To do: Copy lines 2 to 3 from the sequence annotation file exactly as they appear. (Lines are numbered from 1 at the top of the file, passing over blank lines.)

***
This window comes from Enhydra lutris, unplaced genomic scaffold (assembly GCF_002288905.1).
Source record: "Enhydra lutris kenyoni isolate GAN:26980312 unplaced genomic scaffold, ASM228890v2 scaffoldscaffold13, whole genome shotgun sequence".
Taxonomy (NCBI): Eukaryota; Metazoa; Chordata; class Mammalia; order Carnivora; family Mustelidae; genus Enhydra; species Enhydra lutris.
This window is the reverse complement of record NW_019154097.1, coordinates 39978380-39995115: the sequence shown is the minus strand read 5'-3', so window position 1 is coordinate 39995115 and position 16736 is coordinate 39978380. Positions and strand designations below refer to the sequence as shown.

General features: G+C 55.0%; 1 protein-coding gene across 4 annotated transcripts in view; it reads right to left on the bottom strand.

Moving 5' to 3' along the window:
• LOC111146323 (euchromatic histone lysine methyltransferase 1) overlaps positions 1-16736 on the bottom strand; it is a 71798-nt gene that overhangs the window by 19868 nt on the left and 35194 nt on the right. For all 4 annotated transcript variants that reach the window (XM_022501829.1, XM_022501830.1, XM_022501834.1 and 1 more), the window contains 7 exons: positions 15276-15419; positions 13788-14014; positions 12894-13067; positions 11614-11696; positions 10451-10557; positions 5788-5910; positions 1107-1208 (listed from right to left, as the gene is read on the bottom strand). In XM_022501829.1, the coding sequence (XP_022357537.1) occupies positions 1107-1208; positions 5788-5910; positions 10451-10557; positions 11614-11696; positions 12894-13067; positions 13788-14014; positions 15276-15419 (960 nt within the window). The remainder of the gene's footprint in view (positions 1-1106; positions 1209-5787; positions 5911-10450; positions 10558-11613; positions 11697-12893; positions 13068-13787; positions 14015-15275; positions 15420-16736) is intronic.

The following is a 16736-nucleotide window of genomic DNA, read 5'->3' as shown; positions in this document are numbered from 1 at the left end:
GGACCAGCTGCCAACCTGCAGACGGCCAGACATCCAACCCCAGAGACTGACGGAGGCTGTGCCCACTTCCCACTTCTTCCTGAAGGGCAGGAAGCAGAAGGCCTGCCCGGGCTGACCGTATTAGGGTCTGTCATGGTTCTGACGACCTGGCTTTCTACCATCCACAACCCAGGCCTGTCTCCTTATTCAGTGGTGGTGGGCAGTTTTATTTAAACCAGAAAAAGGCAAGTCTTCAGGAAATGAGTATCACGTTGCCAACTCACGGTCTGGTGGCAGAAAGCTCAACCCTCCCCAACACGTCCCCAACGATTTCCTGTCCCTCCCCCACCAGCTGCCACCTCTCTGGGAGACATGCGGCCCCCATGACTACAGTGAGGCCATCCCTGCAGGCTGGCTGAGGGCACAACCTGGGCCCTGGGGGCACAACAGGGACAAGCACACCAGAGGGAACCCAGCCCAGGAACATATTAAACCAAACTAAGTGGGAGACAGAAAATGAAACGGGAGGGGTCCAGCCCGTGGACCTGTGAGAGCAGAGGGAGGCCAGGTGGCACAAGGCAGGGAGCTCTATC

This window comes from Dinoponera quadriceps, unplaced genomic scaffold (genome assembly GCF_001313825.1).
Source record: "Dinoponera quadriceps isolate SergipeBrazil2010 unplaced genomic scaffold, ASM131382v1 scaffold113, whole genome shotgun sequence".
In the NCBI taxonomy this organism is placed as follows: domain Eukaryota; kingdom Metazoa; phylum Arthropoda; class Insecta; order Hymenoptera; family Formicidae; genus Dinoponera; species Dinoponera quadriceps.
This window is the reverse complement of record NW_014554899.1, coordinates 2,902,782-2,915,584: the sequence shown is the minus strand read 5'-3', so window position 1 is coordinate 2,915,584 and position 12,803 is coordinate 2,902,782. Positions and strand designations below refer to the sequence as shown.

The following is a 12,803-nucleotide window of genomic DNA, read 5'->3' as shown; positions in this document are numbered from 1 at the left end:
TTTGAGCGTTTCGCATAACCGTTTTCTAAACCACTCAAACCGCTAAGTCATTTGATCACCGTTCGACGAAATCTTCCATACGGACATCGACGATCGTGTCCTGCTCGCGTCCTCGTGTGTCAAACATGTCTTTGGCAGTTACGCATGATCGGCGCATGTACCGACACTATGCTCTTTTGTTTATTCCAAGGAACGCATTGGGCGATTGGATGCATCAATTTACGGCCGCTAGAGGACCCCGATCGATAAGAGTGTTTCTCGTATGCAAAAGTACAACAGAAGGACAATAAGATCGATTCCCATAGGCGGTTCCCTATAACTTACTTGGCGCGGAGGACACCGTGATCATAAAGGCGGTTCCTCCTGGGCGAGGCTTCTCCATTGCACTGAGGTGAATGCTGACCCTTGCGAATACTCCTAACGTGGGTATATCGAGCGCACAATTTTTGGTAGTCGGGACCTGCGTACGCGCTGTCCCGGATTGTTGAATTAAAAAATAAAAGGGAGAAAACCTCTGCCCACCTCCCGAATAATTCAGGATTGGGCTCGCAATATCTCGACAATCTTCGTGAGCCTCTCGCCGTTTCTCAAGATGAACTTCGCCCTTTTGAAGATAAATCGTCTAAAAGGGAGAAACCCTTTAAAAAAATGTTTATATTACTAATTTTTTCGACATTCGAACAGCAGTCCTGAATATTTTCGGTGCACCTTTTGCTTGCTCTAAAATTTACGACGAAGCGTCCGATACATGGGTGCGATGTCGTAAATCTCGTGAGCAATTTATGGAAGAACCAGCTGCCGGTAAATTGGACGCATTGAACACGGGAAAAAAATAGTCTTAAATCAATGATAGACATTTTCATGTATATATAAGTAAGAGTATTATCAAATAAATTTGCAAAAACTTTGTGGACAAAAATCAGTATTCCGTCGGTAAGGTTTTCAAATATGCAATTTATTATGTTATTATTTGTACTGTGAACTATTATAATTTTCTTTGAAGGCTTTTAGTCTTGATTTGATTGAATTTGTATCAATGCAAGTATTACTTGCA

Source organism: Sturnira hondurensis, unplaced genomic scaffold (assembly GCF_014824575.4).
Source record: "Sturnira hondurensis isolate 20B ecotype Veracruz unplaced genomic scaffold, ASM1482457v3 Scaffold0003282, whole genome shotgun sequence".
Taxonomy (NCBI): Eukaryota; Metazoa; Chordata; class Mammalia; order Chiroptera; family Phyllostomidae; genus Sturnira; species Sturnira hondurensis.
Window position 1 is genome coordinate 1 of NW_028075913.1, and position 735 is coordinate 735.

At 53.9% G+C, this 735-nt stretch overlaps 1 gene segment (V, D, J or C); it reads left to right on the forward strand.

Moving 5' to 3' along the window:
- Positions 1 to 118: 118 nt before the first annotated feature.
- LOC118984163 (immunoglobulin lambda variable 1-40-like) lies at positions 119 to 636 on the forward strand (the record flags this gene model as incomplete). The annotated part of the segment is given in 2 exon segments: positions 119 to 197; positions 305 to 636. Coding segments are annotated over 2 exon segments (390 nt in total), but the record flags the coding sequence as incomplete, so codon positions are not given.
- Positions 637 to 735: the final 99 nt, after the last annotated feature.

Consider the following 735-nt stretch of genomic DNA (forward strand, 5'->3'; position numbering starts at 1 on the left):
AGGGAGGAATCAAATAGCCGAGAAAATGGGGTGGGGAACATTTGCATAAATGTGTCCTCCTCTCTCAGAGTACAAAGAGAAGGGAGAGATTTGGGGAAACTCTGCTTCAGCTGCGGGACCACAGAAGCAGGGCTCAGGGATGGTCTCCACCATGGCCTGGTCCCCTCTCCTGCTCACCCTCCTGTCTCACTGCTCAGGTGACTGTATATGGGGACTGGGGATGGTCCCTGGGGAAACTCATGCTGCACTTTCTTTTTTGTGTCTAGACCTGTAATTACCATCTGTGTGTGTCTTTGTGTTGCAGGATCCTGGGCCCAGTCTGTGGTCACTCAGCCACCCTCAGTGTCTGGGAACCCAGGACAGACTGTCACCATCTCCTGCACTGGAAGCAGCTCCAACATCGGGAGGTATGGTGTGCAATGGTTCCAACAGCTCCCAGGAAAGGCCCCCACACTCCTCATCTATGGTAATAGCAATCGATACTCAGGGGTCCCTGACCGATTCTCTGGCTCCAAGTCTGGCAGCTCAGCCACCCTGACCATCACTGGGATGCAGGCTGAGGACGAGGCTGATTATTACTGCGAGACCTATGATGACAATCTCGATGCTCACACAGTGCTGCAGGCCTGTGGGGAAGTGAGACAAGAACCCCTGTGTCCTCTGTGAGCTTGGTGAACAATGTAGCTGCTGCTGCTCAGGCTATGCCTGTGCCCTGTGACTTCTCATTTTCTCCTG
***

Source record: "Enhydra lutris kenyoni isolate GAN:26980312 unplaced genomic scaffold, ASM228890v2 scaffoldscaffold13, whole genome shotgun sequence".
Taxonomy (NCBI): Eukaryota; Metazoa; Chordata; class Mammalia; order Carnivora; family Mustelidae; genus Enhydra; species Enhydra lutris.